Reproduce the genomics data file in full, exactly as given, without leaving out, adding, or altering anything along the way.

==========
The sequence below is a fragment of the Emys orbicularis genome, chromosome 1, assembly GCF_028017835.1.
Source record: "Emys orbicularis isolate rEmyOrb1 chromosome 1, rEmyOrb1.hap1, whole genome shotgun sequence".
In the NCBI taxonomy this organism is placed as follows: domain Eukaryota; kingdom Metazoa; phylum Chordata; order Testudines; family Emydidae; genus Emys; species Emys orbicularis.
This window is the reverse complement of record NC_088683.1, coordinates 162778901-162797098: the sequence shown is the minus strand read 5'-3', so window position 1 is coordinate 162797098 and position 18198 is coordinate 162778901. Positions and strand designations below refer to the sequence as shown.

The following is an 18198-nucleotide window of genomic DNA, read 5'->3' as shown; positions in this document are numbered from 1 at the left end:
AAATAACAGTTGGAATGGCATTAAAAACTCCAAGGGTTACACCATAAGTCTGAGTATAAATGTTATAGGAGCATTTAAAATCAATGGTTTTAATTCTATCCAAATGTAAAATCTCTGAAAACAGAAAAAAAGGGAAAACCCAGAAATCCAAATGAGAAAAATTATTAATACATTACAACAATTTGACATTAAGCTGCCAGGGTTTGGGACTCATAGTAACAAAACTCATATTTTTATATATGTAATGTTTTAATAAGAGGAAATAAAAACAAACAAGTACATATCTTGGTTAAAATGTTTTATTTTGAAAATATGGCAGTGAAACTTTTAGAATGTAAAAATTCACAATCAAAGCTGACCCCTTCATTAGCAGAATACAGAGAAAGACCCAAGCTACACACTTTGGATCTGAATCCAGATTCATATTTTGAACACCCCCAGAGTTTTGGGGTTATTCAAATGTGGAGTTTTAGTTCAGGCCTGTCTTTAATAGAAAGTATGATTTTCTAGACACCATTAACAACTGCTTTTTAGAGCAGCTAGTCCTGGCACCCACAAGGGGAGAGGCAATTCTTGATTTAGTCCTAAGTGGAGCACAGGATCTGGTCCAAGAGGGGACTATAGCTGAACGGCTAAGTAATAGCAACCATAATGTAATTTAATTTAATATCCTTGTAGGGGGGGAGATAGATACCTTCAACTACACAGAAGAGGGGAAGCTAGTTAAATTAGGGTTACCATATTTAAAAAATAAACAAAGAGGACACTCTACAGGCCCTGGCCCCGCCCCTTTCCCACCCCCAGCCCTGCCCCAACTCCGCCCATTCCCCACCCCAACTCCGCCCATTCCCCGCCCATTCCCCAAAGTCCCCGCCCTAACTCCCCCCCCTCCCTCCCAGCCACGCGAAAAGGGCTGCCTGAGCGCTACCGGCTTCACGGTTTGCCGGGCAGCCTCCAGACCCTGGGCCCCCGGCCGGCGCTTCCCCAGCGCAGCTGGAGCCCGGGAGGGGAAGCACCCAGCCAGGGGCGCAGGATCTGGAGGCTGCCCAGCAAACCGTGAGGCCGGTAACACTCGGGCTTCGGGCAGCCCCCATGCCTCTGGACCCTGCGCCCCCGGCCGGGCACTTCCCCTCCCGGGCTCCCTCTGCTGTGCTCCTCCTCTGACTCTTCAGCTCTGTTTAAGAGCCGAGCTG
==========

The sequence below is a fragment of the Emys orbicularis genome, chromosome 1, assembly GCF_028017835.1.
Source record: "Emys orbicularis isolate rEmyOrb1 chromosome 1, rEmyOrb1.hap1, whole genome shotgun sequence".
In the NCBI taxonomy this organism is placed as follows: domain Eukaryota; kingdom Metazoa; phylum Chordata; order Testudines; family Emydidae; genus Emys; species Emys orbicularis.
This window is the reverse complement of record NC_088683.1, coordinates 162778901-162797098: the sequence shown is the minus strand read 5'-3', so window position 1 is coordinate 162797098 and position 18198 is coordinate 162778901. Positions and strand designations below refer to the sequence as shown.

The following is an 18198-nucleotide window of genomic DNA, read 5'->3' as shown; positions in this document are numbered from 1 at the left end:
AAATAACAGTTGGAATGGCATTAAAAACTCCAAGGGTTACACCATAAGTCTGAGTATAAATGTTATAGGAGCATTTAAAATCAATGGTTTTAATTCTATCCAAATGTAAAATCTCTGAAAACAGAAAAAAAGGGAAAACCCAGAAATCCAAATGAGAAAAATTATTAATACATTACAACAATTTGACATTAAGCTGCCAGGGTTTGGGACTCATAGTAACAAAACTCATATTTTTATATATGTAATGTTTTAATAAGAGGAAATAAAAACAAACAAGTACATATCTTGGTTAAAATGTTTTATTTTGAAAATATGGCAGTGAAACTTTTAGAATGTAAAAATTCACAATCAAAGCTGACCCCTTCATTAGCAGAATACAGAGAAAGACCCAAGCTACACACTTTGGATCTGAATCCAGATTCATATTTTGAACACCCCCAGAGTTTTGGGGTTATTCAAATGTGGAGTTTTAGTTCAGGCCTGTCTTTAATAGAAAGTATGATTTTCTAGACACCATTAACAACTGCTTTTTAGAGCAGCTAGTCCTGGCACCCACAAGGGGAGAGGCAATTCTTGATTTAGTCCTAAGTGGAGCACAGGATCTGGTCCAAGAGGGGACTATAGCTGAACGGCTAAGTAATAGCAACCATAATGTAATTTAATTTAATATCCTTGTAGGGGGGGAGATAGATACCTTCAACTACACAGAAGAGGGGAAGCTAGTTAAATTAGGGTTACCATATTTAAAAAATAAACAAAGAGGACACTCTACAGGCCCTGGCCCCGCCCCTTTCCCACCCCCAGCCCTGCCCCAACTCCGCCCATTCCCCACCCCAACTCCGCCCATTCCCCGCCCATTCCCCAAAGTCCCCGCCCTAACTCCCCCCCCTCCCTCCCAGCCACGCGAAAAGGGCTGCCTGAGCGCTACCGGCTTCACGGTTTGCCGGGCAGCCTCCAGACCCTGGGCCCCCGGCCGGCGCTTCCCCAGCGCAGCTGGAGCCCGGGAGGGGAAGCACCCAGCCAGGGGCGCAGGATCTGGAGGCTGCCCAGCAAACCGTGAGGCCGGTAACACTCGGGCTTCGGGCAGCCCCCATGCCTCTGGACCCTGCGCCCCCGGCCGGGCACTTCCCCTCCCGGGCTCCCTCTGCTGTGCTCCTCCTCTGACTCTTCAGCTCTGTTTAAGAGCCGAGCTG